, Research Paper
The debate over the role of the judiciary in the government has been going on for a long time. Some say that the Supreme Court has overstepped the boundaries that it is to operate by, while others believe that much of the Constitution was written in such a way that it needs to be interpreted according to the situations that have arisen in today’s society. These two opposing viewpoints are demonstrated by Robert Bork and Justice William Brennan.
Robert Bork believes that the original intent of the Constitution should guide judges, not social or political considerations. He says that judges have interpreted laws not by principles that are in the Constitution, but by those that do not exist. They claim the power to strike down statutes, yet they make little or no attempt to justify or describe the source of that power. Also, the judges have not stated what principles, if any, limit their power. Bork concludes that since elites change over time, judicial activism has no single political trajectory over time. He also reasons that sometimes when the values change (since elites change) the decisions that are rendered directly contradict those of a prior era. Robert Bork’s main point is that judges who insert new principles into the Constitution only describe their origins in a rhetorical, never analytical, style. In summation, the Supreme Court should apply laws, not create them.
William Brennan believed in loose interpretation of the Constitution. He stated that since the provisions were written years ago, we must accept the ambiguity that comes with trying to apply them to today. The Framers did not even agree on the meaning of certain provisions and judges today would be lying if they said that they could honestly make decisions on contemporary questions while trying to decide the original intent of the Framers. He concluded that interpreting the provisions for today’s society must only be to serve the public good (taking into account the problems and ideals that the public is faced with).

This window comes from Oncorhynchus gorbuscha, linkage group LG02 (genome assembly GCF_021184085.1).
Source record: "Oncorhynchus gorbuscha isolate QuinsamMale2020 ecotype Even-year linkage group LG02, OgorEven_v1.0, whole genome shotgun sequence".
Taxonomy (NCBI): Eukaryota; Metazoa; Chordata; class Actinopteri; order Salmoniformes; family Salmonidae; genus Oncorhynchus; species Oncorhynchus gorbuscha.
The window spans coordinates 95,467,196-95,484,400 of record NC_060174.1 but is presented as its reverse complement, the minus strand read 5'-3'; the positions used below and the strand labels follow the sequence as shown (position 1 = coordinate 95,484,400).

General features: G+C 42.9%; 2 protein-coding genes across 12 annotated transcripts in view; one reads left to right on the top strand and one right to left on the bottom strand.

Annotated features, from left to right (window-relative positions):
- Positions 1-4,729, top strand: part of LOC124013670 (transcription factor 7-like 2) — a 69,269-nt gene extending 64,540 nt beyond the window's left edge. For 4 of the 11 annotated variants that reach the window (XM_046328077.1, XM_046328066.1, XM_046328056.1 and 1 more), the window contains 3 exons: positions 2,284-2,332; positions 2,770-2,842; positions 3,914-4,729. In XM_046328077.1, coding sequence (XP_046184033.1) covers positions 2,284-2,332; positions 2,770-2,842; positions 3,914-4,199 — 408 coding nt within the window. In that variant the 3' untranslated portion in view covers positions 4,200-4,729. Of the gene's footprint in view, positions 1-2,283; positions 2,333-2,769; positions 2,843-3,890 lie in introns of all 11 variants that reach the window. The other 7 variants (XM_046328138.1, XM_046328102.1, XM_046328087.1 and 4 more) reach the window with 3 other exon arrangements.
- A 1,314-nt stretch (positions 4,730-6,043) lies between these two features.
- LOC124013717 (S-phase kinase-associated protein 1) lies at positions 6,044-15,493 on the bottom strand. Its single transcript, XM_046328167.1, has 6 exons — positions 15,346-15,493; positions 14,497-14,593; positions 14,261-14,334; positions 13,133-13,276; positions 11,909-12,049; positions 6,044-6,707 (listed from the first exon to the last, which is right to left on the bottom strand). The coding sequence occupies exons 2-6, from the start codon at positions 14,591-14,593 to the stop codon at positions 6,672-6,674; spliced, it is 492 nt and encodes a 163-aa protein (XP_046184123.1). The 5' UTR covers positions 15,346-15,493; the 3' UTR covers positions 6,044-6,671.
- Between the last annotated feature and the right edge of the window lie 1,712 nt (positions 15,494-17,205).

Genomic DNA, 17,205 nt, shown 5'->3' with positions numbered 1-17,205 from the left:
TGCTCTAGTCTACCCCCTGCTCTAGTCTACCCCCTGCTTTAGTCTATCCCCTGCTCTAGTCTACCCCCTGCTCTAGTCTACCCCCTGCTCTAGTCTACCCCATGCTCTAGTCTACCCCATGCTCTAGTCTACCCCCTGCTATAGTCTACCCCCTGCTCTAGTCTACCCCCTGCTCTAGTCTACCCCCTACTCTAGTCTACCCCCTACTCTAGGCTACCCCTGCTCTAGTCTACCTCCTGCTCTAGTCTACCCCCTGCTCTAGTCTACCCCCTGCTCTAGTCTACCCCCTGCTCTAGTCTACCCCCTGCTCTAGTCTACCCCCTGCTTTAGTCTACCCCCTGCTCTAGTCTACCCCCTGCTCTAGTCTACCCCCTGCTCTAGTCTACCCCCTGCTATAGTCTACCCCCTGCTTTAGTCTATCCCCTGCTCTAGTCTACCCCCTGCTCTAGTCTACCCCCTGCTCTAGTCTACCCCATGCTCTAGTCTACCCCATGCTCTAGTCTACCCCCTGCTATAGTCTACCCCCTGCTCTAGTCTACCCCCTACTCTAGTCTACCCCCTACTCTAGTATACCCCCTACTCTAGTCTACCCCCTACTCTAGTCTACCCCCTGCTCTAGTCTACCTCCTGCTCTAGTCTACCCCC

I believe that the Court has not exercised the self-restraint that Bork claims it must in order to fulfill its role according to the intent of the framers. I surmised this from the rulings in the cases of the Court over the past fifty years (Brown vs. Bd of Ed., Engle vs. Vitale, etc.). In the case of Brown vs. Board of Education, the ruling was not brought about by the decentralized democratic process outlined in the Constitution, but simply by a decree of the Court. It has been said that the Court’s “loose” constitutional interpretations have been contrary to the wishes of the majority of the people and have made a mockery of the Constitution itself; again showing that the Court is overstepping its boundaries of power. In Engle vs. Vitale, the Court ruled that prayer in public schools was unconstitutional. Even though religion in schools should be a matter for the states to decide on–anyway, some districts in the south still have prayer in their schools (shows that these kind of rulings can not even be enforced). It has also been said that the Court’s decision in the case of Bakke vs. Board of Regents was ambiguous and only solved the problem temporarily (showing again that the Court can not even hand down reasonable and justified decisions).